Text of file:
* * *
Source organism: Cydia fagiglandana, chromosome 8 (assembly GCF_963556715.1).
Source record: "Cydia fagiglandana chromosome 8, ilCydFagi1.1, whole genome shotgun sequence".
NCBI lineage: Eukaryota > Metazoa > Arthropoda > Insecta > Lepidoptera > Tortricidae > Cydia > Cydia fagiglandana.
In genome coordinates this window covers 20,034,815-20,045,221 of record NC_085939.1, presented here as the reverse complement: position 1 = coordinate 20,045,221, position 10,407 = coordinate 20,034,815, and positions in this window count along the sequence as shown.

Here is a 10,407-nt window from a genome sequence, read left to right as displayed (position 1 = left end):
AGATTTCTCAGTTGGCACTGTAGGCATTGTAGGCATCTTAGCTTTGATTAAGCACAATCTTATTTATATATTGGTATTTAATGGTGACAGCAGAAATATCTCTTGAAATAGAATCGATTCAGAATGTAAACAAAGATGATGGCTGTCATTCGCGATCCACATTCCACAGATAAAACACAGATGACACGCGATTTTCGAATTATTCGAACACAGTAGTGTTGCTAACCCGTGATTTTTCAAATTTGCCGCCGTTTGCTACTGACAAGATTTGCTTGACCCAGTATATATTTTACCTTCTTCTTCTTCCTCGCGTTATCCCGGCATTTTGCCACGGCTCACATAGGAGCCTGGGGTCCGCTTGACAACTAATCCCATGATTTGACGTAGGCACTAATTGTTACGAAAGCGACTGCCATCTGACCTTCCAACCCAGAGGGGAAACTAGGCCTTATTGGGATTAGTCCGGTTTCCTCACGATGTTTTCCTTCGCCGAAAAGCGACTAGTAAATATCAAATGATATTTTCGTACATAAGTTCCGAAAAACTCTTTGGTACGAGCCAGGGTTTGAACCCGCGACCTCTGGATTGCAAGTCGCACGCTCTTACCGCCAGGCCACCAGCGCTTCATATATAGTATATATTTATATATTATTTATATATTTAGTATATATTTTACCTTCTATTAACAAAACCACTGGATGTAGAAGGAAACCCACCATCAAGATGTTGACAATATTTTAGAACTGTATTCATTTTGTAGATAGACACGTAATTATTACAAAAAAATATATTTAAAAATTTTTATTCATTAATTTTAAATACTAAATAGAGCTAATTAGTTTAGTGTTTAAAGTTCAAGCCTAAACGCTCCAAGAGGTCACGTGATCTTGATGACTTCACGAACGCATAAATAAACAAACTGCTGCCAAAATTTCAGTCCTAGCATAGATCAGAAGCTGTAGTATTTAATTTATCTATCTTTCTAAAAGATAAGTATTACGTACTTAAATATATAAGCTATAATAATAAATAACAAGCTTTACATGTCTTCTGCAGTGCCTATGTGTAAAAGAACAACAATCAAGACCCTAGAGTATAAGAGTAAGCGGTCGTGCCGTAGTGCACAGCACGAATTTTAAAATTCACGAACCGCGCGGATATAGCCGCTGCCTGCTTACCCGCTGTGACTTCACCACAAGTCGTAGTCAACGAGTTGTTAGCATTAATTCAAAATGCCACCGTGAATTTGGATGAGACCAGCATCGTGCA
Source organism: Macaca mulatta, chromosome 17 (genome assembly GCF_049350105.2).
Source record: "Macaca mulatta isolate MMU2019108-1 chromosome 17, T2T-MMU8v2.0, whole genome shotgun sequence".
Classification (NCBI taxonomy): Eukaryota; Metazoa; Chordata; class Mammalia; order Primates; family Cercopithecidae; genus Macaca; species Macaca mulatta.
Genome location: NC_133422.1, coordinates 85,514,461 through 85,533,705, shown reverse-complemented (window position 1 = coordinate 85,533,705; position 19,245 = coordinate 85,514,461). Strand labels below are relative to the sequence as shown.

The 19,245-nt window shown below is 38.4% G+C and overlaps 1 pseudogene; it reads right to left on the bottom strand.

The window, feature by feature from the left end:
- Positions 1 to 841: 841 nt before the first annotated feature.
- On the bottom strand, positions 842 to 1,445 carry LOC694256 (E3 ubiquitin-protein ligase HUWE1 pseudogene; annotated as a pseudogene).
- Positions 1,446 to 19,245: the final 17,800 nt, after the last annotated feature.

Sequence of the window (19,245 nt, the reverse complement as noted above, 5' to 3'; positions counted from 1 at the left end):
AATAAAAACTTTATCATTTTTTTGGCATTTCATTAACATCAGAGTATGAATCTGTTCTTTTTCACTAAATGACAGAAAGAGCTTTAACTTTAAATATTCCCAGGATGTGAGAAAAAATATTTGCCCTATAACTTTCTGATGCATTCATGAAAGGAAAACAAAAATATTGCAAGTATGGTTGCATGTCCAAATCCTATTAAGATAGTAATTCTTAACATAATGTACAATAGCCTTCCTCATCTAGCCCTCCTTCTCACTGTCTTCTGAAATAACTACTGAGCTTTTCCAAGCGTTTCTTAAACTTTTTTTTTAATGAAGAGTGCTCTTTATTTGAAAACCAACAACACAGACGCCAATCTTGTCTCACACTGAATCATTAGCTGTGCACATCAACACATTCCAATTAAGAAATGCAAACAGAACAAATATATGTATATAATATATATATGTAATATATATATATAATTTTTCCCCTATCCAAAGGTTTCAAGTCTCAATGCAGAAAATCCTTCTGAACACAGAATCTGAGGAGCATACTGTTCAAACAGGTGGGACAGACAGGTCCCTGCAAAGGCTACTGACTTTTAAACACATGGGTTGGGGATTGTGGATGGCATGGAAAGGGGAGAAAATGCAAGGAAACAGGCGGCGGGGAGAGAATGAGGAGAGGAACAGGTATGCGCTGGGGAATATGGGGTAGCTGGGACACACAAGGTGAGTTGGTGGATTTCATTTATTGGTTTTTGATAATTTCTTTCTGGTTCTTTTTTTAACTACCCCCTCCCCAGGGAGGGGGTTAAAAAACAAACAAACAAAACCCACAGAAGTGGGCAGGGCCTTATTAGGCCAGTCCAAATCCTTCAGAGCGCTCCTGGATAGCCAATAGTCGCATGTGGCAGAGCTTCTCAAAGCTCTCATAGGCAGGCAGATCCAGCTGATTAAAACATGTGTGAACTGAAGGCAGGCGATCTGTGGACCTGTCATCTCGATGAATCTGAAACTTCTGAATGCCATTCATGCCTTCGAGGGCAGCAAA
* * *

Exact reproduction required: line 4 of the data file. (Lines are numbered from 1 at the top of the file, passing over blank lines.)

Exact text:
In genome coordinates this window covers 20,034,815-20,045,221 of record NC_085939.1, presented here as the reverse complement: position 1 = coordinate 20,045,221, position 10,407 = coordinate 20,034,815, and positions in this window count along the sequence as shown.